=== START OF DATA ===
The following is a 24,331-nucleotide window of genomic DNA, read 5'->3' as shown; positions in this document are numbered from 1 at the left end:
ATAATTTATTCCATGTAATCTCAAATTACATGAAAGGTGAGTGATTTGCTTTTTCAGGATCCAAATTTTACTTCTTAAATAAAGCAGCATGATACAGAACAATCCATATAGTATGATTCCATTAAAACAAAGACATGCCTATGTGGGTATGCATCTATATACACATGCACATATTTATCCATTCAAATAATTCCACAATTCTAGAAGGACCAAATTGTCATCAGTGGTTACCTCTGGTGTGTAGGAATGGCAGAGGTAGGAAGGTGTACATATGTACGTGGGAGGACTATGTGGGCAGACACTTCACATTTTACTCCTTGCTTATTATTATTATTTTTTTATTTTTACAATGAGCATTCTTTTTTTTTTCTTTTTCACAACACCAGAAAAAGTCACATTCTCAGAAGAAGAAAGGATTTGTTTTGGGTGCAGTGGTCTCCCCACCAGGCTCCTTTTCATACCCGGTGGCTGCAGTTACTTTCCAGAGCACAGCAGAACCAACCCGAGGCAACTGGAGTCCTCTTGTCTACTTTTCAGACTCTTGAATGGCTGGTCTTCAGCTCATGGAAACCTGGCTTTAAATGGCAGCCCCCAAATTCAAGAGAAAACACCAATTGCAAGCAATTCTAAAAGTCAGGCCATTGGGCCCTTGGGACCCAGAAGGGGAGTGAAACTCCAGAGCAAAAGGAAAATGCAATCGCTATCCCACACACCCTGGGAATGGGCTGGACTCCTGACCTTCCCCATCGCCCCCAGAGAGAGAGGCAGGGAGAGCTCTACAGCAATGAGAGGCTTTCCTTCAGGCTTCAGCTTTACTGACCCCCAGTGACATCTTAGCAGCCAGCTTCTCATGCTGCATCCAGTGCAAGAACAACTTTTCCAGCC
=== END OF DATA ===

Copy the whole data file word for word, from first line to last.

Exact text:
The following is a 24,331-nucleotide window of genomic DNA, read 5'->3' as shown; positions in this document are numbered from 1 at the left end:
ATAATTTATTCCATGTAATCTCAAATTACATGAAAGGTGAGTGATTTGCTTTTTCAGGATCCAAATTTTACTTCTTAAATAAAGCAGCATGATACAGAACAATCCATATAGTATGATTCCATTAAAACAAAGACATGCCTATGTGGGTATGCATCTATATACACATGCACATATTTATCCATTCAAATAATTCCACAATTCTAGAAGGACCAAATTGTCATCAGTGGTTACCTCTGGTGTGTAGGAATGGCAGAGGTAGGAAGGTGTACATATGTACGTGGGAGGACTATGTGGGCAGACACTTCACATTTTACTCCTTGCTTATTATTATTATTTTTTTATTTTTACAATGAGCATTCTTTTTTTTTTCTTTTTCACAACACCAGAAAAAGTCACATTCTCAGAAGAAGAAAGGATTTGTTTTGGGTGCAGTGGTCTCCCCACCAGGCTCCTTTTCATACCCGGTGGCTGCAGTTACTTTCCAGAGCACAGCAGAACCAACCCGAGGCAACTGGAGTCCTCTTGTCTACTTTTCAGACTCTTGAATGGCTGGTCTTCAGCTCATGGAAACCTGGCTTTAAATGGCAGCCCCCAAATTCAAGAGAAAACACCAATTGCAAGCAATTCTAAAAGTCAGGCCATTGGGCCCTTGGGACCCAGAAGGGGAGTGAAACTCCAGAGCAAAAGGAAAATGCAATCGCTATCCCACACACCCTGGGAATGGGCTGGACTCCTGACCTTCCCCATCGCCCCCAGAGAGAGAGGCAGGGAGAGCTCTACAGCAATGAGAGGCTTTCCTTCAGGCTTCAGCTTTACTGACCCCCAGTGACATCTTAGCAGCCAGCTTCTCATGCTGCATCCAGTGCAAGAACAACTTTTCCAGCC